I’m starting to imagine…


by Joy Loverde

A recent article in the Wall Street Journal reported on the subject of exploring the complications of counting Americans who have reached age 100. At best, it is estimated that Hallmark sold 85,000 “Happy Birthday 100 year-old cards in 2007. Reading the facts offered in the article got me thinking seriously about slowing down.

I am a fortunate soul who has a lot of energy, so much so that when I enter a room that is already populated with an elderly person who is talking and/or walking at a snail’s pace, I have to stop and get a hold of myself – literally put on the brakes. Matching someone else’s physical energy level is one way to be more effective as a communicator. And so I become well aware of when I have to “tone it down.”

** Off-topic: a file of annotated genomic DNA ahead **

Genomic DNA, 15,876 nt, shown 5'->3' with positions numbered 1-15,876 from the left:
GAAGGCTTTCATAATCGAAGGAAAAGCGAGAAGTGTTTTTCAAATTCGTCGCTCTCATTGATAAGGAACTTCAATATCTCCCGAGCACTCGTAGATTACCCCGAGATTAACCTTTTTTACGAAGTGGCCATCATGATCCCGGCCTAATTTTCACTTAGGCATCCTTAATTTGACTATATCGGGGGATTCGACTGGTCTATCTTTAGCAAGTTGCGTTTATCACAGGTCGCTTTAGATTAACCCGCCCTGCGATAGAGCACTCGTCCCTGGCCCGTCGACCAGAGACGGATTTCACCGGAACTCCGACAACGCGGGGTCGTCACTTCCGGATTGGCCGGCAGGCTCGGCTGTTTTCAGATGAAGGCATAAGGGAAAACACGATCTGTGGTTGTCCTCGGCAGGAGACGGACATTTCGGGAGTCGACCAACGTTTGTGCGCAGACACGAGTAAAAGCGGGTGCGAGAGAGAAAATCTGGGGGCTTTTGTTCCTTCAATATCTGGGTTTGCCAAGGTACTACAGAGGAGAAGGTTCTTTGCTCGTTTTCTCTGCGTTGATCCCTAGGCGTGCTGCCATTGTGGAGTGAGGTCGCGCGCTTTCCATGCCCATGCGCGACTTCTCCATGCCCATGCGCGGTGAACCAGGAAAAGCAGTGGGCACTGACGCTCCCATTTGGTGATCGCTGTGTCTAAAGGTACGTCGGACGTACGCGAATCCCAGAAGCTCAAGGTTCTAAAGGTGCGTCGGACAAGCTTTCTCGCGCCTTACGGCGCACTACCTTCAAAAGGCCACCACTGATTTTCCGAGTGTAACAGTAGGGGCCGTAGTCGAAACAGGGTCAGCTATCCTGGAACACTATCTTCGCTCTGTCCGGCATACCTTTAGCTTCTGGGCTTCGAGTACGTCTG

Everybody’s getting older – the neighbors who reside in my apartment building, my co-workers, the flight attendants on airplanes, the dogs in the neighborhood, the passengers on the city bus, the patrons in the restaurants. As I make a mental note of my surroundings, I’m observing more and more white-haired people almost everywhere I go.

The population is aging and I’m starting to imagine what life will be like twenty years from now when everyone will appear to be moving in slow motion (and perhaps I will have slowed down my pace a notch or two as well).  Will I lose my patience as someone takes their sweet time removing items from their grocery cart and onto the moving belt? Will I cut in front of people who refuse to drive the minimum speed limit? Will I think nasty thoughts of people who take more than a nano-second to respond to my question?

Perhaps now is the best time for me to consider taking a course offered by a company called Xtreme Aging. Truth is ageism (discrimination against the aged) can creep up on anyone, and is especially frightening for those of us who interact with elderly people all day long.

I’m starting to imagine what it will be like to be an older and more frailer person in America, and all I know for sure is I will be one before I know it. And that’s going to be a whole new ballgame.